While synthetic drugs such as Spice (synthetic marijuana) and bath salts are relatively new, everything about them seems to spell danger. These types of drugs grew in popularity due to the ease of acquirement, as well as the fact that the psychoactive chemical mephedrone, which is sprayed on herbs and bath salts, eludes most standard drug tests.
What’s more, despite the clear and present danger associated with synthetic drugs, officials have had a difficult time getting a lid on the problem. Manufacturers are constantly changing the formula as soon as a compound is banned.
New findings indicate that the use of synthetic marijuana may cause harm to the kidneys, HealthDay reports. Last week, the research was presented at a National Kidney Foundation meeting in Dallas.
“Use and abuse of these products have been tied to acute kidney injury in patients across the country,” Kerry Willis, chief scientific officer of the National Kidney Foundation, said in a news release from the foundation. “Despite being legal and marketed as safe, it appears these products are far from it.”
The list of reported short term side-effects caused by synthetic marijuana continues to grow. Ever since drugs like Spice and K2 hit the market, emergency rooms across the country have reported a spike in patients complaining or exhibiting a whole host of problems.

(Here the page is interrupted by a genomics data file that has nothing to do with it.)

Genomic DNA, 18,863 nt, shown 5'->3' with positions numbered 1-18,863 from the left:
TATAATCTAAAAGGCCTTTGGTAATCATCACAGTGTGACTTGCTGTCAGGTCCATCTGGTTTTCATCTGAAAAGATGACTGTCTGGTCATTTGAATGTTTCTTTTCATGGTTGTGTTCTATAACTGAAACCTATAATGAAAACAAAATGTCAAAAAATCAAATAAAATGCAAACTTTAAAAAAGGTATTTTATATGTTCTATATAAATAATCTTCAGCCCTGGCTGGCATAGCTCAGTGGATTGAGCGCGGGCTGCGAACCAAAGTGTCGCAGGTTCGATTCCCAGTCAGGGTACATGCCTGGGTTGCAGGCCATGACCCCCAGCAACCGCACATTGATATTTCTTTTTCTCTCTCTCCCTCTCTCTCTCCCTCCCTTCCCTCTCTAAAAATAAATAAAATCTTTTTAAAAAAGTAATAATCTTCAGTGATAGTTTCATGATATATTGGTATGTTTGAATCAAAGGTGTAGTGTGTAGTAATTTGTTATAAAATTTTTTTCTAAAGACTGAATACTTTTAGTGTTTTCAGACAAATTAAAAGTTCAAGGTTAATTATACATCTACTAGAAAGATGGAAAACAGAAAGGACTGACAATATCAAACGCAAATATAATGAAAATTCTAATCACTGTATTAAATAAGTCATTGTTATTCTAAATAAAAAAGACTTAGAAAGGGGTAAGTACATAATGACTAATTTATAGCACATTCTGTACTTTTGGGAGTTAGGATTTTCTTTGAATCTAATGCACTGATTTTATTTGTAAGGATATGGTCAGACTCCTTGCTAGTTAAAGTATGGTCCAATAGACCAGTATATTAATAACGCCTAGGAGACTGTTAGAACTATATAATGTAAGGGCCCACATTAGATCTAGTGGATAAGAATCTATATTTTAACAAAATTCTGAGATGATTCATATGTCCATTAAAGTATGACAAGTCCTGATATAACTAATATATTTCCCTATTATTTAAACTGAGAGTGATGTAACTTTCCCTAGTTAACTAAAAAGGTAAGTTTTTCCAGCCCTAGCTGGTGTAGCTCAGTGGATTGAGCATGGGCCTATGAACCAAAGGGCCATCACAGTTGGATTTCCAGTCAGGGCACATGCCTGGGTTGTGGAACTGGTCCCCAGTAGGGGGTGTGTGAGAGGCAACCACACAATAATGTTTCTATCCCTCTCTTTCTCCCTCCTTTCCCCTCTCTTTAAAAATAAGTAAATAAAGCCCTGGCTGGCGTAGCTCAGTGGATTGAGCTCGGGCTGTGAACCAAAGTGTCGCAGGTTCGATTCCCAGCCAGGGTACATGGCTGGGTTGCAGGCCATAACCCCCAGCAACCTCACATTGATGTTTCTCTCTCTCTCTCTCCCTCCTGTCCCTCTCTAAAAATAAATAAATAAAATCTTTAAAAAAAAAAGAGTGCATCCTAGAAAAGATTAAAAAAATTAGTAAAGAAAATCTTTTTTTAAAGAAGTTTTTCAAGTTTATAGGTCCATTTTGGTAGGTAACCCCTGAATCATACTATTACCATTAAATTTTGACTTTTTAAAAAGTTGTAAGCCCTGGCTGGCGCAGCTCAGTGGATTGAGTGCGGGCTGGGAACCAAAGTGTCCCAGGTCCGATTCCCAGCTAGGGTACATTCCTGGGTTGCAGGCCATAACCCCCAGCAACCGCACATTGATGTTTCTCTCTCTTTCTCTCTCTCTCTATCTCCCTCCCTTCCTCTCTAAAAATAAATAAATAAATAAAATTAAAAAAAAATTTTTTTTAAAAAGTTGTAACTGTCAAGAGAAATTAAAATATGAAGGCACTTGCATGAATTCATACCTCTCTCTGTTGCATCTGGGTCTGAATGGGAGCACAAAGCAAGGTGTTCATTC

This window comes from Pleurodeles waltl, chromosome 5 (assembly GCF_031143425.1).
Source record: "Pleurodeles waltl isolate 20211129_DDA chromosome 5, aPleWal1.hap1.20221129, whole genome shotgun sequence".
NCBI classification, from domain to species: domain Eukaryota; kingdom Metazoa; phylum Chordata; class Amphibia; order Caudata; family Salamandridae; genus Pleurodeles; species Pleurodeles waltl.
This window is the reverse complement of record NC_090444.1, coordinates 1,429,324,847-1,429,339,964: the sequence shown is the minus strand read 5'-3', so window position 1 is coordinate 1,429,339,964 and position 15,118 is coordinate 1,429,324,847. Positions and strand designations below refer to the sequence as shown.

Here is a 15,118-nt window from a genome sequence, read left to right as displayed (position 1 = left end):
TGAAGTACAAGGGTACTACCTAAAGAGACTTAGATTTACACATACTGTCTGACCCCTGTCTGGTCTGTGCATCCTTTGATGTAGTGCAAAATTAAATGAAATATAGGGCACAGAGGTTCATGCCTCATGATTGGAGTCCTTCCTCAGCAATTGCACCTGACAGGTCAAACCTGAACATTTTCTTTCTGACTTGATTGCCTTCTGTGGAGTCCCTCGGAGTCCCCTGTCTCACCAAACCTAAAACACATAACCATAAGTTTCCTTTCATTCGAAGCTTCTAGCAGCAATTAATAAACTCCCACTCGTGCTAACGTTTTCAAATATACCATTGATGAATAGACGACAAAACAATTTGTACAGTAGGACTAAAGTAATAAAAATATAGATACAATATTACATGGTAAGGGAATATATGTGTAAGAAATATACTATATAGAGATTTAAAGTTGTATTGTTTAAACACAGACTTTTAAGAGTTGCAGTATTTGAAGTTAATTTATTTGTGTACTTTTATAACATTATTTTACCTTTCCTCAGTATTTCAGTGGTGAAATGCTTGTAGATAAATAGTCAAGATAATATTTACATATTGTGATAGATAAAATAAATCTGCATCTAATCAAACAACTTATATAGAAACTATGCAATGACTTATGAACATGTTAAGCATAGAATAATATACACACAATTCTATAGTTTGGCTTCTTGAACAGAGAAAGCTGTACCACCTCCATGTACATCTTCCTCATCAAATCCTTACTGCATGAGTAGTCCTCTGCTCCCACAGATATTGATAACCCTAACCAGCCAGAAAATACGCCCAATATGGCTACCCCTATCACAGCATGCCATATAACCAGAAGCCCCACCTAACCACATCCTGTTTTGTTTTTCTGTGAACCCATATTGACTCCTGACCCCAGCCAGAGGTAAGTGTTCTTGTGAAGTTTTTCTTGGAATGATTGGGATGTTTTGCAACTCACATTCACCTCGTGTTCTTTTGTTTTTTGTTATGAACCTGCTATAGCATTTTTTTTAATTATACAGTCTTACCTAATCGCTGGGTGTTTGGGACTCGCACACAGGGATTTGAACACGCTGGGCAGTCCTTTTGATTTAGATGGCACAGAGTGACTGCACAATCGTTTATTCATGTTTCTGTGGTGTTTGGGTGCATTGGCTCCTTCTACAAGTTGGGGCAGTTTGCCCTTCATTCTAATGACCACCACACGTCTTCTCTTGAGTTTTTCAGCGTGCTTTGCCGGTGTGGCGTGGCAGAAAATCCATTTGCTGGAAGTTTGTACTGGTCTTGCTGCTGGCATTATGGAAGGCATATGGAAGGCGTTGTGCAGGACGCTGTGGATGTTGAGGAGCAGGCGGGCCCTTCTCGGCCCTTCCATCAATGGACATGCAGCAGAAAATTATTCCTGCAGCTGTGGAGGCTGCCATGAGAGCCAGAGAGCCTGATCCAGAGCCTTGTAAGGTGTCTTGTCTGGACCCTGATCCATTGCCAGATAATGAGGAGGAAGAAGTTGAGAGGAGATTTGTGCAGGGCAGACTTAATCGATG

“Common side effects in patients abusing these agents include rapid heart rate, vomiting, agitation, seizures and hallucinations,” Dr. Manuel Fernandez Palmer, of Methodist Dallas Health Center, said in the news release. “Theories suggest that the compounds may have harmful heavy metal residues, as these are known to affect different parts of the body, including the kidneys.”
“While there is no definitive proof that synthetic cannabinoids were the cause of the kidney injury, these observational studies strongly support that there is a correlation between the two,” Fernandez Palmer said. “Our work should help strengthen the case that these agents should be recognized by the medical community as a possible cause of reversible acute kidney injury, and that further testing should be made on the different effects that these substances produce on the body.”